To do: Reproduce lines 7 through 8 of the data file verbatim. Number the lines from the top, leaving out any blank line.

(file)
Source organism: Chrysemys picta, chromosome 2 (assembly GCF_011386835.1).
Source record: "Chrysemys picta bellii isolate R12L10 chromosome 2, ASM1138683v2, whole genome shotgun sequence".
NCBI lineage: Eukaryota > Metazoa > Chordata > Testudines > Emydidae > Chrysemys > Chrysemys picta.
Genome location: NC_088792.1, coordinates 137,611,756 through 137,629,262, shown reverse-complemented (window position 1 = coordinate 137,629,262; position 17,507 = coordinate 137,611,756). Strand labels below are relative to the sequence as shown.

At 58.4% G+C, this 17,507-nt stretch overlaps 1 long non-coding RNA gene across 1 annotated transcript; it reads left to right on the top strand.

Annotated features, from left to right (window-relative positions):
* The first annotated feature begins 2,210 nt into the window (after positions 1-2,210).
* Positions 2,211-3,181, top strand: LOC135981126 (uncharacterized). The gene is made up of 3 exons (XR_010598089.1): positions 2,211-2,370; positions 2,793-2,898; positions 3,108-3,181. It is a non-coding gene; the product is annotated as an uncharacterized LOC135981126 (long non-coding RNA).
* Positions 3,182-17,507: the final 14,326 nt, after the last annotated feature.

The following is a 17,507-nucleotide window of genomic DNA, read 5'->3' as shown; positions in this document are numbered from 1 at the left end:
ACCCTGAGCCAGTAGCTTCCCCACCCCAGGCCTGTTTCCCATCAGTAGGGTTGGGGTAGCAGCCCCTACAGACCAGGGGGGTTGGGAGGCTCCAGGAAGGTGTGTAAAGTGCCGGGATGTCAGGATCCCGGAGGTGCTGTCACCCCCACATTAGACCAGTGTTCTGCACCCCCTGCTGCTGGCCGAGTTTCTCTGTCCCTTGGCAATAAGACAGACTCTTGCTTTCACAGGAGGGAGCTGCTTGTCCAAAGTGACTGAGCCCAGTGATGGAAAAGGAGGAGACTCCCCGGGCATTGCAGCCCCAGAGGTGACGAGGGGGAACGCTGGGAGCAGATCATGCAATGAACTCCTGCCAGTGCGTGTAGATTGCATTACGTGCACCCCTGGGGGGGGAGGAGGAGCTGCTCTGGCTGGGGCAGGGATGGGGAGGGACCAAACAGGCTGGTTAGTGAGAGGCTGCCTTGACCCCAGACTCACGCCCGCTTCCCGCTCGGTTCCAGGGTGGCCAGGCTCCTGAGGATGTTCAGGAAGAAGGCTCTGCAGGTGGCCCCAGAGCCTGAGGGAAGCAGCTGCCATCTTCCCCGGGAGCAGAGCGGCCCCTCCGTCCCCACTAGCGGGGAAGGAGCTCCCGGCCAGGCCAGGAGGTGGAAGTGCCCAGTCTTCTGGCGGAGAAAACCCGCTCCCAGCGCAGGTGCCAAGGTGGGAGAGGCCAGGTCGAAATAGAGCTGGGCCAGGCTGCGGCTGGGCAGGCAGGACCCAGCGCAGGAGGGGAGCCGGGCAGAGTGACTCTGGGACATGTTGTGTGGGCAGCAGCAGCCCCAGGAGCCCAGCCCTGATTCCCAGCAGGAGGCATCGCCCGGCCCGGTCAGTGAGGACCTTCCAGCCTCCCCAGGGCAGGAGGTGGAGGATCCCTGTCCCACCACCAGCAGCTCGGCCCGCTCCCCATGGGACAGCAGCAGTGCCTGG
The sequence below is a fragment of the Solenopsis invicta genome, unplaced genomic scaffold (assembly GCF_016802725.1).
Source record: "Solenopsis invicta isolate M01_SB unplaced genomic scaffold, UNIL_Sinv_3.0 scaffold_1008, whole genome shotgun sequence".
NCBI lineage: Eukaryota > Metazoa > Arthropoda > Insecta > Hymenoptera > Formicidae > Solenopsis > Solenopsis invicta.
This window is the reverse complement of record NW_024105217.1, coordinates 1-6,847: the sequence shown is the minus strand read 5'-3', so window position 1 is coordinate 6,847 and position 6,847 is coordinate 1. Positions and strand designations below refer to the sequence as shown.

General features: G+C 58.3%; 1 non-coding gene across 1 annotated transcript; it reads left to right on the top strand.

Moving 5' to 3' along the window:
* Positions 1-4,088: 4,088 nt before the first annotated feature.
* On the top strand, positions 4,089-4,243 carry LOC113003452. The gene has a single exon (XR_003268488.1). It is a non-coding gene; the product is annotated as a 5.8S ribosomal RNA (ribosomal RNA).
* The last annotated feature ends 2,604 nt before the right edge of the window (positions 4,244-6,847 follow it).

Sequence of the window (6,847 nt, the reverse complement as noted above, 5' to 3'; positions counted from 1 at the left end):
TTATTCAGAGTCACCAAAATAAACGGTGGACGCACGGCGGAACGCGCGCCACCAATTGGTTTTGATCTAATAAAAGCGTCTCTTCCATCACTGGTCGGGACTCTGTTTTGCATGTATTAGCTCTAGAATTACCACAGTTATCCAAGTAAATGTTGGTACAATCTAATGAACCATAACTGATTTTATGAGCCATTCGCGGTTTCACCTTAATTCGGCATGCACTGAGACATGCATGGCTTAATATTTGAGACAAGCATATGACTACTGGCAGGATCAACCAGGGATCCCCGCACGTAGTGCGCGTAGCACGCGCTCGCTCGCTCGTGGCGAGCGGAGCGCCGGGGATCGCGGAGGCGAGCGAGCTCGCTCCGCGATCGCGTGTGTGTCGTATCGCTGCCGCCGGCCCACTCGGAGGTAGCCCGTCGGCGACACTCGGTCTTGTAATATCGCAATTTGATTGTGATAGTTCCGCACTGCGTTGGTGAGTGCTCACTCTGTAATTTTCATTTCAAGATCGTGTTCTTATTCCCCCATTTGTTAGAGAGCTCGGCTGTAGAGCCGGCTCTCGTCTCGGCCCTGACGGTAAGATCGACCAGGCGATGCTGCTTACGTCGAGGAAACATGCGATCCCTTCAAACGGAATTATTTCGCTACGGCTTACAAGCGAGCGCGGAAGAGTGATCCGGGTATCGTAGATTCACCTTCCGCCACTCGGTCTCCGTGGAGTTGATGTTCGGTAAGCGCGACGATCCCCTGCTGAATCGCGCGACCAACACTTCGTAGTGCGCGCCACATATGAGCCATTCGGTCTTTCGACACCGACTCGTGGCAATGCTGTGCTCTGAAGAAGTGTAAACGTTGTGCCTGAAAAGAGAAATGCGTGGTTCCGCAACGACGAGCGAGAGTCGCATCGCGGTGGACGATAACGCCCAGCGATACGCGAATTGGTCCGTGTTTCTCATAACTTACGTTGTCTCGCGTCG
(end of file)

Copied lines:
* The first annotated feature begins 2,210 nt into the window (after positions 1-2,210).
* Positions 2,211-3,181, top strand: LOC135981126 (uncharacterized). The gene is made up of 3 exons (XR_010598089.1): positions 2,211-2,370; positions 2,793-2,898; positions 3,108-3,181. It is a non-coding gene; the product is annotated as an uncharacterized LOC135981126 (long non-coding RNA).